Hell is all about stasis, or an unchanging permanent state, on a number of levels. First, the very structure of Hell – a series of concentric circles – gives an impression of inescapability, since circles have no ends or edges and one can only continue tracing their arcs in a futile attempt to find a way out. Secondly, sinners cling to their sinister ways and refuse to repent. In their refusal to change, they condemn themselves to an unending stream of punishment. When the protagonist finally does escape Hell and emerges on earth’s surface, the position of the sun in the sky seems not to have changed at all, giving the impression that no time has passed since he went to Hell and back.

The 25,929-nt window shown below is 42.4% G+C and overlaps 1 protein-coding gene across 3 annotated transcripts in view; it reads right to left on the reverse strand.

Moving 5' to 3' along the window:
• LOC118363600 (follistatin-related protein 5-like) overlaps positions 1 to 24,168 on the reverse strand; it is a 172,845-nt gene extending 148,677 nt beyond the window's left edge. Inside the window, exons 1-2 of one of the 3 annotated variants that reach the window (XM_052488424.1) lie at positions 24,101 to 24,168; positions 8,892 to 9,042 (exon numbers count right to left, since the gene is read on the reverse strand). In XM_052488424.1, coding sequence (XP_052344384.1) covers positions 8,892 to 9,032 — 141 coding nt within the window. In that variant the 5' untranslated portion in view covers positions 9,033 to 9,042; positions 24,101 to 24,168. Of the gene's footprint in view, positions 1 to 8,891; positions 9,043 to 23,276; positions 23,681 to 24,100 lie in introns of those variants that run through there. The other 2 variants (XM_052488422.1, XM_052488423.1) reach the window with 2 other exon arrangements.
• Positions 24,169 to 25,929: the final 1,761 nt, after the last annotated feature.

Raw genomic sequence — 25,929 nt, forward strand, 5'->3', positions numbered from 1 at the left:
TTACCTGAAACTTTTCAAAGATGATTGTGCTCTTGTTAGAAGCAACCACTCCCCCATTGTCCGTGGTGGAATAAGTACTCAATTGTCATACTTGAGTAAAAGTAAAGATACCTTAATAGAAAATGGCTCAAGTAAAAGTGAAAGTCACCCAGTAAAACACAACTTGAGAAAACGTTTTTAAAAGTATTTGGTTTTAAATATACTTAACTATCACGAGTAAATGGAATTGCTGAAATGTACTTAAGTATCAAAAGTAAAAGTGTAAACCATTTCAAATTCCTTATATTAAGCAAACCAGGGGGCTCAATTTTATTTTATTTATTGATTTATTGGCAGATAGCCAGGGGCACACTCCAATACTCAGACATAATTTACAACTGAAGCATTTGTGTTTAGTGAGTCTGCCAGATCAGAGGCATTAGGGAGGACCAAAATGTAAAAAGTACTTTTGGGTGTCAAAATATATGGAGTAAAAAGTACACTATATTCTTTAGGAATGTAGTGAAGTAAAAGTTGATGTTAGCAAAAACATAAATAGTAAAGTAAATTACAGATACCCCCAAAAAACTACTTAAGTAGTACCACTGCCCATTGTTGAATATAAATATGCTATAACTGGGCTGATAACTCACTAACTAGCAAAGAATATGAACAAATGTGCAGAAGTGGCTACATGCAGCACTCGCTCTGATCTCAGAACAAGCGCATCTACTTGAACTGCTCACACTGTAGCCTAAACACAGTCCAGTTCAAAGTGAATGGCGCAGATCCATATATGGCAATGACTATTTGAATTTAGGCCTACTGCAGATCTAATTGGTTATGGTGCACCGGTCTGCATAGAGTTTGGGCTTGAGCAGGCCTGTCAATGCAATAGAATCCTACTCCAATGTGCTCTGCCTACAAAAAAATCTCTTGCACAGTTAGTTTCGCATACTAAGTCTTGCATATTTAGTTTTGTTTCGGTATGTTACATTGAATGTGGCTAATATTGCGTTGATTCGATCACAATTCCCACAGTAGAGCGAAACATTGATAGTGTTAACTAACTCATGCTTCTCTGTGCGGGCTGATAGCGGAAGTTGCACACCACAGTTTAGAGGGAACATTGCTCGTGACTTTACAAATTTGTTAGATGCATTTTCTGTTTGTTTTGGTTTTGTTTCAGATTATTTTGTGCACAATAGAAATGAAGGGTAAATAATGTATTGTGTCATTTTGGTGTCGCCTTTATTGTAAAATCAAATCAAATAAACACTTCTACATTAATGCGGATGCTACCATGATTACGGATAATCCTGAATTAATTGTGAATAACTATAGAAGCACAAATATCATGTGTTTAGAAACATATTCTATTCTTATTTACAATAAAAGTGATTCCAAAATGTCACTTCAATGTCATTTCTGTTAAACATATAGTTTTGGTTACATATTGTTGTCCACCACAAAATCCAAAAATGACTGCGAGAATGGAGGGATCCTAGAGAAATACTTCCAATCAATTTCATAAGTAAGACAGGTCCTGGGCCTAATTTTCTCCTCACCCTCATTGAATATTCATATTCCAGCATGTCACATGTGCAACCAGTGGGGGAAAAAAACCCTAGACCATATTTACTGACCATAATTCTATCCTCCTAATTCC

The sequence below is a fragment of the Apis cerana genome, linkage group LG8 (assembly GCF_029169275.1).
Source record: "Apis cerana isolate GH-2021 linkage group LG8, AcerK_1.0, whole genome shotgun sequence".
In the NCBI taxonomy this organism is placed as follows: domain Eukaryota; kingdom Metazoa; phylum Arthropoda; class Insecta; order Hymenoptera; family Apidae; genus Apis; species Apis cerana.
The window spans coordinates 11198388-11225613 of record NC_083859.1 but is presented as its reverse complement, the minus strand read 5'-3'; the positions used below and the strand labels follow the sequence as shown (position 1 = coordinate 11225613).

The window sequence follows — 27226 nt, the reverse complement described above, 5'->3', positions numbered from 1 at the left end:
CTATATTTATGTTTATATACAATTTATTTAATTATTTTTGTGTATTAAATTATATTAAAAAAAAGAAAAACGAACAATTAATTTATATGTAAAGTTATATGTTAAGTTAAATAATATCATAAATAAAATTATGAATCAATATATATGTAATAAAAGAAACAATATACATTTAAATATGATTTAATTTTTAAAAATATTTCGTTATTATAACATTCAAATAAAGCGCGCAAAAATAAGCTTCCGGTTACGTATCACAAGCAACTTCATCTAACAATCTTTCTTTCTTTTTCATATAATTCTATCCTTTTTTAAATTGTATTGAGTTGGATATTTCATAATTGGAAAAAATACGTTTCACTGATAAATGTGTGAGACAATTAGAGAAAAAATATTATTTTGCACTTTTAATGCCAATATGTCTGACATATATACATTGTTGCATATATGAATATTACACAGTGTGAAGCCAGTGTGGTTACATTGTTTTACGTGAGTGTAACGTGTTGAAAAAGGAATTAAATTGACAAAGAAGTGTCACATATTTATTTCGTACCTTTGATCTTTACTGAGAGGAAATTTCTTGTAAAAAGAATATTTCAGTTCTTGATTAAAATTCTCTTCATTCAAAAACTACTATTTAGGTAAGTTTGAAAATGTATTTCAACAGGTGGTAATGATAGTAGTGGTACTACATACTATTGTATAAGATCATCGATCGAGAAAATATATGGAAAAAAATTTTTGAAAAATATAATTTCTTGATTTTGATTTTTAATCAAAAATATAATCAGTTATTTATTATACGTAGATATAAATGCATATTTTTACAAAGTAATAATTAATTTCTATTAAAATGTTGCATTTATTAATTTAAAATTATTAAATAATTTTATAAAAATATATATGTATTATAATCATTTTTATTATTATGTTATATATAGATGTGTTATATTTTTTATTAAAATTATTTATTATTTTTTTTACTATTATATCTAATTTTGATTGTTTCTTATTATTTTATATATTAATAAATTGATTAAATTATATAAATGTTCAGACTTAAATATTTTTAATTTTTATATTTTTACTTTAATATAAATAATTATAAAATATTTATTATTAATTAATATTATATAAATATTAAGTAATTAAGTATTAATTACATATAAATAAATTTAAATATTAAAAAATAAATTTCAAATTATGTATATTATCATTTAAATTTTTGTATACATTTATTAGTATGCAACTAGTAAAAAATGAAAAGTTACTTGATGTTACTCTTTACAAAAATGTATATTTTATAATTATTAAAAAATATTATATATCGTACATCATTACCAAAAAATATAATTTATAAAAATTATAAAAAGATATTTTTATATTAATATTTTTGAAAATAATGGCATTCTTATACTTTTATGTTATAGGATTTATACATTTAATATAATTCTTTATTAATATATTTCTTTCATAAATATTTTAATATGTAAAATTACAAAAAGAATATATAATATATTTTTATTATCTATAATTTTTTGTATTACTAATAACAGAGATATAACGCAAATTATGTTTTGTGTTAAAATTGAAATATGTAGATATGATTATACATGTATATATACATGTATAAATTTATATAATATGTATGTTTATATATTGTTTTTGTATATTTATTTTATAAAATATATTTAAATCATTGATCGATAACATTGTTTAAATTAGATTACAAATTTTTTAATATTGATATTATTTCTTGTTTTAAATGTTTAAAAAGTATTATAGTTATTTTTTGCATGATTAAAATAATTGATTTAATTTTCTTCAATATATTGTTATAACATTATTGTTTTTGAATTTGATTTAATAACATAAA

As the levels of Hell deepen, the sinners within each successive circle become more entrapped and more immobilized; in a parallel vein, it becomes increasingly difficult for Dante to move forward through the Hell.
At the boundary between each circle, Dante experiences a period of paralysis, suggesting that Hell discourages movement and enforces stasis on its prisoners.